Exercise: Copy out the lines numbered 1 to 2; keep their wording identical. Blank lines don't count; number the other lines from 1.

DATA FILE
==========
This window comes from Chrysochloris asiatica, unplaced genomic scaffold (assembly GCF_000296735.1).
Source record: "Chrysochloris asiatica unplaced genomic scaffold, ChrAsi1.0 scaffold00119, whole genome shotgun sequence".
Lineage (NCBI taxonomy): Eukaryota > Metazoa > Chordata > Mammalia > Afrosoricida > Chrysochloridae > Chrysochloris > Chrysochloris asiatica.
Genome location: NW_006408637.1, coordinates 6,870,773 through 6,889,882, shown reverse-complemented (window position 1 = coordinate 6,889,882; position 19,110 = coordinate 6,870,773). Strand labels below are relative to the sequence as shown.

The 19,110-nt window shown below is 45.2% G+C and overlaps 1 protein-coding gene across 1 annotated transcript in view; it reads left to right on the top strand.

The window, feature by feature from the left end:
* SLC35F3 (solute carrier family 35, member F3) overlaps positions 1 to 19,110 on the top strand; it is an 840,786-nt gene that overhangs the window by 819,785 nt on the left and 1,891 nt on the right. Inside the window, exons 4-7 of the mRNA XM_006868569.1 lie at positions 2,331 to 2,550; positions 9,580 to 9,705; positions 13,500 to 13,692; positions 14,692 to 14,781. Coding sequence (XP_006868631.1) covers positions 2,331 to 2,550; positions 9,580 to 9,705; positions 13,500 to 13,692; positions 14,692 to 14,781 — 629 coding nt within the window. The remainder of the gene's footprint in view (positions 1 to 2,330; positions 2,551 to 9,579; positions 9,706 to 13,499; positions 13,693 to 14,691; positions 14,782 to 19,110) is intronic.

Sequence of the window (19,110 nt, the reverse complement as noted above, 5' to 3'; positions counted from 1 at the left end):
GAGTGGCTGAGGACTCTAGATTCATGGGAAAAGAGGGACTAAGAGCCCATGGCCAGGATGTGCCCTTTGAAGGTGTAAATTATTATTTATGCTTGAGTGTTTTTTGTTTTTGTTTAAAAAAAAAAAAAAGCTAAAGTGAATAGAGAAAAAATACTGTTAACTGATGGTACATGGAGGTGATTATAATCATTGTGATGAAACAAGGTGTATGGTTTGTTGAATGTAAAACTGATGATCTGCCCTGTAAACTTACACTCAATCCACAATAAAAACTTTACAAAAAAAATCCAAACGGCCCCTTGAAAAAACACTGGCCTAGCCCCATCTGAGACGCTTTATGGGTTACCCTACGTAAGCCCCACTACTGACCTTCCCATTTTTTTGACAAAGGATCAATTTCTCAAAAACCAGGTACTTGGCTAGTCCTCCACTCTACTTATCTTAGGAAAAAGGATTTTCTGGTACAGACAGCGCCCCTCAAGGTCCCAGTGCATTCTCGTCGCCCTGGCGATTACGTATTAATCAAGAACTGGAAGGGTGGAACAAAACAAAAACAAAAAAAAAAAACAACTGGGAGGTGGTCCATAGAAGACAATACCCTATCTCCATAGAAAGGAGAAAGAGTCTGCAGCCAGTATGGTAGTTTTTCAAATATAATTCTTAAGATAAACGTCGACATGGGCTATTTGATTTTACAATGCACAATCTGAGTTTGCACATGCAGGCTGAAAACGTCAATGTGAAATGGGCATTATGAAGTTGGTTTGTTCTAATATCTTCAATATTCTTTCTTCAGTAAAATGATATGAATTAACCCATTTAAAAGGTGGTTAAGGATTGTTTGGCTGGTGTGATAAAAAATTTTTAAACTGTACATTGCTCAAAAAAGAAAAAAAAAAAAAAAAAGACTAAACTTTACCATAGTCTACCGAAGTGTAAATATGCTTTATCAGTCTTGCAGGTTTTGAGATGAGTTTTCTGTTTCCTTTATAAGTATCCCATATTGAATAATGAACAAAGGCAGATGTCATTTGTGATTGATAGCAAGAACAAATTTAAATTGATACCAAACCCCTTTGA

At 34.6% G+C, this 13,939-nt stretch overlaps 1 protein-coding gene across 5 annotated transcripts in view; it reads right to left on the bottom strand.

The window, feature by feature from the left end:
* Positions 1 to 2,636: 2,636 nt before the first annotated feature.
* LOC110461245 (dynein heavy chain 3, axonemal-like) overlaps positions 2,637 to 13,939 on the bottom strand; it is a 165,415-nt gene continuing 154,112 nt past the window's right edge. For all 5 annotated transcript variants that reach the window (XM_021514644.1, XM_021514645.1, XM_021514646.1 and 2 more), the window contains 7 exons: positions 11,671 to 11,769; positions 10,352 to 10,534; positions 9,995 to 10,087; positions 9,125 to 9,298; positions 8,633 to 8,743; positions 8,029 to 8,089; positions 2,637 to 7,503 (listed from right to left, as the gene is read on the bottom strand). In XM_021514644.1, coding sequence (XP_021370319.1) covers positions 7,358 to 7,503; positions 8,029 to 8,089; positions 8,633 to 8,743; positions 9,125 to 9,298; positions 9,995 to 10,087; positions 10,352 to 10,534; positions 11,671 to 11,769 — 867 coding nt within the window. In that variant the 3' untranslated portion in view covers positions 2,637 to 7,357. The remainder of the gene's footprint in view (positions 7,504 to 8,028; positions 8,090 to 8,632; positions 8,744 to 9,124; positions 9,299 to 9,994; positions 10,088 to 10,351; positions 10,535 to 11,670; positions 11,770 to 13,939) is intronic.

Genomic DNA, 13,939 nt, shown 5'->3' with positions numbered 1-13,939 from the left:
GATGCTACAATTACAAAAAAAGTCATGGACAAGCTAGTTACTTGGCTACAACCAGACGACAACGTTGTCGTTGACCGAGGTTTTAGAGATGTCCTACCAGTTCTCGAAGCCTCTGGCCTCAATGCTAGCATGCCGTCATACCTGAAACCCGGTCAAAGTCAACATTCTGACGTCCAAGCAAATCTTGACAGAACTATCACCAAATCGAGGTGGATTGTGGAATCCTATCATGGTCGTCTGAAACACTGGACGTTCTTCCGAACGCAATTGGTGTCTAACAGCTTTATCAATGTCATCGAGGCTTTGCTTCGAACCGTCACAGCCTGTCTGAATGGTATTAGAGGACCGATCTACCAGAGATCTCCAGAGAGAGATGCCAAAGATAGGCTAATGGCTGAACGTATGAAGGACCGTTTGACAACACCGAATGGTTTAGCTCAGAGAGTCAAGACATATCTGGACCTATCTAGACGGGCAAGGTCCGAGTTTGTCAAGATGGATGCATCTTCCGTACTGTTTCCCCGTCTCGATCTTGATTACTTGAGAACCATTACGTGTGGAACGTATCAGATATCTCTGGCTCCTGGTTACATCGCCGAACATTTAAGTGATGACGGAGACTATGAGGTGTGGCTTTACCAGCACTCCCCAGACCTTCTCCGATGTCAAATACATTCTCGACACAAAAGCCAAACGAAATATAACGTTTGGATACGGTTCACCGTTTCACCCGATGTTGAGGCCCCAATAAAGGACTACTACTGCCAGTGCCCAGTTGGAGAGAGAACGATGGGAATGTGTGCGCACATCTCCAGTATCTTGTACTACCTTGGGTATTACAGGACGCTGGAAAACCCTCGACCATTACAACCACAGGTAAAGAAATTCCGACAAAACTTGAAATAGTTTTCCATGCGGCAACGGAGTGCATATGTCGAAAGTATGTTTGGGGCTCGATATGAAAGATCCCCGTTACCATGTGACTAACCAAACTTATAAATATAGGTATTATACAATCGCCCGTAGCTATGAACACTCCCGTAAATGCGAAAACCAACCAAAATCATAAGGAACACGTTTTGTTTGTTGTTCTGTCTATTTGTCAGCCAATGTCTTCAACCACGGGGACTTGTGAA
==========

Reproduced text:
This window comes from Chrysochloris asiatica, unplaced genomic scaffold (assembly GCF_000296735.1).
Source record: "Chrysochloris asiatica unplaced genomic scaffold, ChrAsi1.0 scaffold00119, whole genome shotgun sequence".